One-String Tin Can Instrument Project

Outline of plans to develop one-string fretted instruments and publish as I go during January 2018
I have been building ‘String Cans’ since the mid nineties. My early designs featured a stretchy string across a high bridge and pitch was found using tension, not length. They are quite difficult to play in tune. The Graeme Leak String Quartet featured a range of sizes from bass to soprano. I made a particularly nice one for Patrick Cronin’s 40th and immediately borrowed it back. He’s never seen it since, except when we toured with the Spaghetti Western Orchestra. It even appeared on stage at the Royal Albert Hall. To see the video look here at the 11min mark. 






I recently made a string can with a fret board  for my daughter Alex’s 30th. The ‘Imperial’ uses a ruler and has two strings but remains fretless. I have borrowed it a few times… 

In Girgarre I found folks were way ahead of me. Their ‘Junstrements’ project was well underway, with some fantastic models using oil cans, biscuit tins, tennis rackets and milo cans. The standout is Wallace Williams’ violin. This extraordinary piece is hand hammered from galvanised sheet metal and is a fully working, well trimmed and tuned fiddle. Wallace is a retired cow farmer in his eighties and is a fine musician and singer also.

I have done a lot of work with junk and found percussion, and developed some ways of getting mixed skill level groups playing rhythms pretty quickly. See what happened after one rehearsal, also in Girgarre, earlier this year here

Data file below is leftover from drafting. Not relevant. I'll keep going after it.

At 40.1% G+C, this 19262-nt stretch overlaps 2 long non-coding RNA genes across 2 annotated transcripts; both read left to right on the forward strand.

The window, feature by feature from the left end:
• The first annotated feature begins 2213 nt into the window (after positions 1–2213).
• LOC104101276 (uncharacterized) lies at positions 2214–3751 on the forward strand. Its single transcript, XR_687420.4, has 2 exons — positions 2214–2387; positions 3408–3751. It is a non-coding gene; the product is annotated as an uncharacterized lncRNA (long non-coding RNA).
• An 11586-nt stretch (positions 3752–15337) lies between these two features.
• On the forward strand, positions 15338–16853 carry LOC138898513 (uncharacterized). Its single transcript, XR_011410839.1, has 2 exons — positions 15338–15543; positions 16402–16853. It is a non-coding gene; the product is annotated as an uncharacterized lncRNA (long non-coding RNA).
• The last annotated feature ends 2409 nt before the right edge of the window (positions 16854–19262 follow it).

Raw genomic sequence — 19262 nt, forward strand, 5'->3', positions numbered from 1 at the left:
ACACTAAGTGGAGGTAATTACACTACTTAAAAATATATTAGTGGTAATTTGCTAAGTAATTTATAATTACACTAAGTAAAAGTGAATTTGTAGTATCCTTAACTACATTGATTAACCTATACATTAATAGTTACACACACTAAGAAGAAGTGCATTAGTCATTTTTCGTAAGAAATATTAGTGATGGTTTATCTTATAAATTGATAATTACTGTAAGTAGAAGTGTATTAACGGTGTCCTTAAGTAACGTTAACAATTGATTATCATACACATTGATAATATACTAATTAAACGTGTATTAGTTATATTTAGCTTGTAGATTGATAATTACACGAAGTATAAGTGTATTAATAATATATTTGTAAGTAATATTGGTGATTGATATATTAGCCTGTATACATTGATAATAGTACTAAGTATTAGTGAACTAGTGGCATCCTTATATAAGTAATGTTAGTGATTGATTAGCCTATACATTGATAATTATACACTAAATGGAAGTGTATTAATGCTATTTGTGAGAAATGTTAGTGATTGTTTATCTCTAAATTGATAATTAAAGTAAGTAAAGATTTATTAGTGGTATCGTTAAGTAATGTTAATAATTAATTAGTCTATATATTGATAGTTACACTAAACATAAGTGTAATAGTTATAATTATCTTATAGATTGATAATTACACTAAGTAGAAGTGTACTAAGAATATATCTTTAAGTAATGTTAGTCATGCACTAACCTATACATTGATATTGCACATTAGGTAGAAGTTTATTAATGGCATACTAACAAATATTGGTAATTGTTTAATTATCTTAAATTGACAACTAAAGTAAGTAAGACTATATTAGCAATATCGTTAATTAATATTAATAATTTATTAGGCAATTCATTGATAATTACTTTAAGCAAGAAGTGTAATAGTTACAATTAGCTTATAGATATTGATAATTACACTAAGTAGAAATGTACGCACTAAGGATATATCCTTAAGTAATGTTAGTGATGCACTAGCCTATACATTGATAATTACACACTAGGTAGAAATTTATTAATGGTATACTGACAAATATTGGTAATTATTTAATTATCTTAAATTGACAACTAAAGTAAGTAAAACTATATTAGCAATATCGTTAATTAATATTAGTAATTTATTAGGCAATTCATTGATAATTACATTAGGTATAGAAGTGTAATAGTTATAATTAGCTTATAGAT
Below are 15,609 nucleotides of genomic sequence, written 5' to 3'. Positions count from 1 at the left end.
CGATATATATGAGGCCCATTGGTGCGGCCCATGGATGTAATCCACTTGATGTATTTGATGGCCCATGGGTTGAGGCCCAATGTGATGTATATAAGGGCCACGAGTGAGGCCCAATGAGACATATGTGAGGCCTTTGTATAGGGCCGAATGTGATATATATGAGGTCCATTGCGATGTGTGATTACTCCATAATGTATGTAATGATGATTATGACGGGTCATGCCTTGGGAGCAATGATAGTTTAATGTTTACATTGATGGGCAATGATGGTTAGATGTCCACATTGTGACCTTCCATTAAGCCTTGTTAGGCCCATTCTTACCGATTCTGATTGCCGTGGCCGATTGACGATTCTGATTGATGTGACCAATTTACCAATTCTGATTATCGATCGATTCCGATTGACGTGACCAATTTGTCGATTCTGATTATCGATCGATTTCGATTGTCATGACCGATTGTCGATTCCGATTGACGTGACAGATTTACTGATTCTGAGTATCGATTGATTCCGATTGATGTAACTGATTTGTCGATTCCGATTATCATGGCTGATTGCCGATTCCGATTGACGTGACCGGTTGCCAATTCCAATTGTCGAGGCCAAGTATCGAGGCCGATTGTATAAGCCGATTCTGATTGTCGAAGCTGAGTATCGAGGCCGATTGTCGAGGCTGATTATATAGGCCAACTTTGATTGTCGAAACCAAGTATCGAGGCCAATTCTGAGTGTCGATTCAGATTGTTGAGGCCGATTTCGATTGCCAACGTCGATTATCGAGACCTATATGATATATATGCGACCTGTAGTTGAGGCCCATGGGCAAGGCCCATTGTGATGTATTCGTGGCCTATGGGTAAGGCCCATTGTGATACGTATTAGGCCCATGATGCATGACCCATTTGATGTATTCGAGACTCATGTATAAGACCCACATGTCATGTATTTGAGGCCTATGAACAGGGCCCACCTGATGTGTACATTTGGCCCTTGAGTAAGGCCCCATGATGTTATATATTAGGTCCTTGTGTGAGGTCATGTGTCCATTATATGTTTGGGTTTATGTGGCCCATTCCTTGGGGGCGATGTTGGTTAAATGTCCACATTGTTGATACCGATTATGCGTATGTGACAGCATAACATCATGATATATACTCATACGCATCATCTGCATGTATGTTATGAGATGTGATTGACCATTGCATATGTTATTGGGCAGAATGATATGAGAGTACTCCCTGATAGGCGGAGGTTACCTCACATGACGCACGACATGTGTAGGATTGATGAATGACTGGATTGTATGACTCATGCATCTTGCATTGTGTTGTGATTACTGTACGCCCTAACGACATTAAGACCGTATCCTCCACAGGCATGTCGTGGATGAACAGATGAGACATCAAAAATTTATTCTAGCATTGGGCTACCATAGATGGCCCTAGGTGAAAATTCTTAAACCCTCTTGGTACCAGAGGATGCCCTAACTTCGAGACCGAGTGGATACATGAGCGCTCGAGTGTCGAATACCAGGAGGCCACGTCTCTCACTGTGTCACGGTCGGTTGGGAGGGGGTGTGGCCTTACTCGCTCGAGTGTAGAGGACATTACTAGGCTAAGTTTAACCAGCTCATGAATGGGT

When I return to Girgarre next February we are going to put together a town ‘Junkestra’. I want to add notes, melody and harmony to the junk rhythms and I’ve been wrestling with ideas for an instrument that can be easily made and played by non-musicians to do the job.

How about we create six single-stringed, fretted instruments, each with one string that matches a guitar string? If six people pluck a note together it will sound (a bit) like an open chord on one guitar. I believe it will be possible for folks to learn to press a certain fret at a given moment to achieve some group chord changes and harmonies. Guitar, uke, banjo and mandolin players can join in reading a traditional chord chart. The Girgarre Junkestra will be on song!

2 thoughts on “One-String Tin Can Instrument Project

  1. Linda Burgdorf says:

    Loved being a parto f the Junkestra last April in Girgarre. A highlight of my musical journey. Thank you.

    • Graeme Leak says:

      thanks Linda – did you have trouble posting your comment? seems to be black on black typing so not so easy! must fix…

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